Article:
Nimrods were first deployed to Wideawake airfield on Ascension Island on 5 April 1982, the type at first being used to fly local patrols around Ascension to guard against potential Argentine attacks, and to escort the British Task Force as it sailed south towards the Falkands, with Nimrods also being used to provide search and rescue as well as communications relay support of the Operation Black Buck bombing raids by Avro Vulcans. As the Task Force neared what would become the combat theatre and the threat from Argentine submarines rose, the more capable Nimrod MR2s took on operations initially performed by older Nimrod MR1s. Aviation author Chris Chant has claimed that the Nimrod R1 also conducted electronic intelligence missions operating from Punta Arenas in neutral Chile.

The addition of air-to-air refuelling probes allowed operations to be carried out in the vicinity of the Falklands, while the aircraft's armament was supplemented by the addition of 1,000 lb (450 kg) general purpose bombs, BL755 cluster bombs and AIM-9 Sidewinder air-to-air missiles. The use of air-to-air refuelling allowed extremely long reconnaissance missions to be mounted, one example being a 19-hour 15-minute patrol conducted on 15 May 1982, which passed within 60 miles (97 km) of the Argentine coast to confirm that Argentine surface vessels were not at sea. Another long-range flight was carried out by an MR2 on the night of 20/21 May, covering a total of 8,453 miles (13,609 km), the longest distance flight carried out during the Falklands War. In all, Nimrods flew 111 missions from Ascension in support of British operations during the Falklands War.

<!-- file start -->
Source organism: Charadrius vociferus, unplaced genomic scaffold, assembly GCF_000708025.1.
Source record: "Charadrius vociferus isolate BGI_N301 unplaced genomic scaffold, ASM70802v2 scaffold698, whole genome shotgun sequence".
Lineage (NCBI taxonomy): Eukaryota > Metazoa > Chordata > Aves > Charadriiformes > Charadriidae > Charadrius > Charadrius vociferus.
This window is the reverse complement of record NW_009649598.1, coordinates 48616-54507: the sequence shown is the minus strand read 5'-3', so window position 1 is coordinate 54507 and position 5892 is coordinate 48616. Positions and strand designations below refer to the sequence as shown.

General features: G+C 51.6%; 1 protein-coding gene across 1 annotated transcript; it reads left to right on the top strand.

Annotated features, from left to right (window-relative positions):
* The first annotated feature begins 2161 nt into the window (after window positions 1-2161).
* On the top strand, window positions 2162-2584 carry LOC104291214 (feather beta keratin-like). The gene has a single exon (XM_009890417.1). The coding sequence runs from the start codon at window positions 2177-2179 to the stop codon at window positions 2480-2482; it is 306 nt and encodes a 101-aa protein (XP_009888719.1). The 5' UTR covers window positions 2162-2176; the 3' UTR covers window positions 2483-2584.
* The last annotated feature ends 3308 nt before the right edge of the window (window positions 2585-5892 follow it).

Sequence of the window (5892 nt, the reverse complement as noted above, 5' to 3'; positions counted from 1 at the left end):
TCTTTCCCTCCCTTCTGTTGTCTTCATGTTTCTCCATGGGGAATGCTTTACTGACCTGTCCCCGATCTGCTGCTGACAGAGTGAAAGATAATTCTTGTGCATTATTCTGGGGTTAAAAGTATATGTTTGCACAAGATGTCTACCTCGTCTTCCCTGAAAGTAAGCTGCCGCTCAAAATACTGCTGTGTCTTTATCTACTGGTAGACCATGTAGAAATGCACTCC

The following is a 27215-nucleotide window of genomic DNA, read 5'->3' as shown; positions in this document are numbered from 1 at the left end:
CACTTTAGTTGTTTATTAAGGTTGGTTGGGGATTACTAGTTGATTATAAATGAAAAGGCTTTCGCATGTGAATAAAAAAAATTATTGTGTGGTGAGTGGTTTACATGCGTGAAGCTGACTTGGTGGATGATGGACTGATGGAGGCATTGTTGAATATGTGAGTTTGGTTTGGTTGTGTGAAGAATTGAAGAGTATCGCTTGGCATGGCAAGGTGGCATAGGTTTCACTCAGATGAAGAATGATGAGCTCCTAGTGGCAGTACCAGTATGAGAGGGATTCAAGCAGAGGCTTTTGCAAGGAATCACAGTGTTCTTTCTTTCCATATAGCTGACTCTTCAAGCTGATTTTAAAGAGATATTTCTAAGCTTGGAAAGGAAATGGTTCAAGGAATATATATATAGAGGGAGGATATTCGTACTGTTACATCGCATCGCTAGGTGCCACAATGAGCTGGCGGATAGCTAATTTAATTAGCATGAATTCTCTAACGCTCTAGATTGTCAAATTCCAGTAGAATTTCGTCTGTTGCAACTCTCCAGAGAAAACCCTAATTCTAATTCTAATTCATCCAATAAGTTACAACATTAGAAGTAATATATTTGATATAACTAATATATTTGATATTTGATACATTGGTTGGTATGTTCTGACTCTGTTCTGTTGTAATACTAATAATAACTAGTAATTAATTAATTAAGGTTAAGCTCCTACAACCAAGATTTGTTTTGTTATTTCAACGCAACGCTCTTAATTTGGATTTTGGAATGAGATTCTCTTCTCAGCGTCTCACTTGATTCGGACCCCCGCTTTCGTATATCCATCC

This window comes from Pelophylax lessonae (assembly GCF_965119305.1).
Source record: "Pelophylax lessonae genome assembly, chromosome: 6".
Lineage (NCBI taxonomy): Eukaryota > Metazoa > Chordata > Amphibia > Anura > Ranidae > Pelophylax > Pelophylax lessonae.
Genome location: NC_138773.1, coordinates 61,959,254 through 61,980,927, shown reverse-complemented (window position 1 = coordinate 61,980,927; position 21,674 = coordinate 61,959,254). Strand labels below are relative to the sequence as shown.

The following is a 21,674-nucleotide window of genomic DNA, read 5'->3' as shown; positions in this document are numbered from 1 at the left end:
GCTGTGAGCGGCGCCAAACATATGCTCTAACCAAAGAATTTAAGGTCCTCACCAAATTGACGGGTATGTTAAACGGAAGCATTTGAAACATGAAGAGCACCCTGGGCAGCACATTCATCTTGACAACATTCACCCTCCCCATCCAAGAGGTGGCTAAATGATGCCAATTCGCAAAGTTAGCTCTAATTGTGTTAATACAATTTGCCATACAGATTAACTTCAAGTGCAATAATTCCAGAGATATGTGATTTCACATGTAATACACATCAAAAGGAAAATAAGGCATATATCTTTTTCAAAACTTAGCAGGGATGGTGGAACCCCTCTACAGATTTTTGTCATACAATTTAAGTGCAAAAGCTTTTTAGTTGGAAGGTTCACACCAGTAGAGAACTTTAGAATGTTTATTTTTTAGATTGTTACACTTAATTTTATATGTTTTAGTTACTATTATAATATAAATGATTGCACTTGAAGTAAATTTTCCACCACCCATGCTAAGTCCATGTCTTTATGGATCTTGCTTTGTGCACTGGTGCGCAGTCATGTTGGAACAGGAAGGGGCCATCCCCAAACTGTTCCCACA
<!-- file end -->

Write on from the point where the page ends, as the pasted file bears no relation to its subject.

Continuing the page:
Gulf War

A detachment of three Nimrod MR2s was deployed to Seeb in Oman in August 1990 as a result of the Iraqi invasion of Kuwait, carrying out patrols over the Gulf of Oman and Persian Gulf. Due to the level of threats present in the Gulf theatre, operational Nimrods were quickly retrofitted with a Marconi towed active decoy. Once hostilities commenced, the Nimrod detachment, by now increased to five aircraft, concentrated on night patrols, with daylight patrols carried out by US Navy Lockheed P-3 Orions. Nimrods were used to guide Westland Lynx helicopters and Grumman A-6 Intruder attack aircraft against Iraqi patrol vessels, being credited with assisting in sinking or damaging 16 Iraqi vessels.

After the ground offensive against Iraqi forces had ended, Britain elected to maintain an RAF presence in the region through assets such as the Nimrod and other aircraft. Nimrod R1s operated from August 1990 to March 1991 from Cyprus, providing almost continuous flying operations from the start of the ground offensive. Each R1 was retrofitted with the same Marconi towed active decoy as well as under wing chaff/flare dispensers, reportedly sourced from the Tornado fleet.

Afghanistan and Iraq War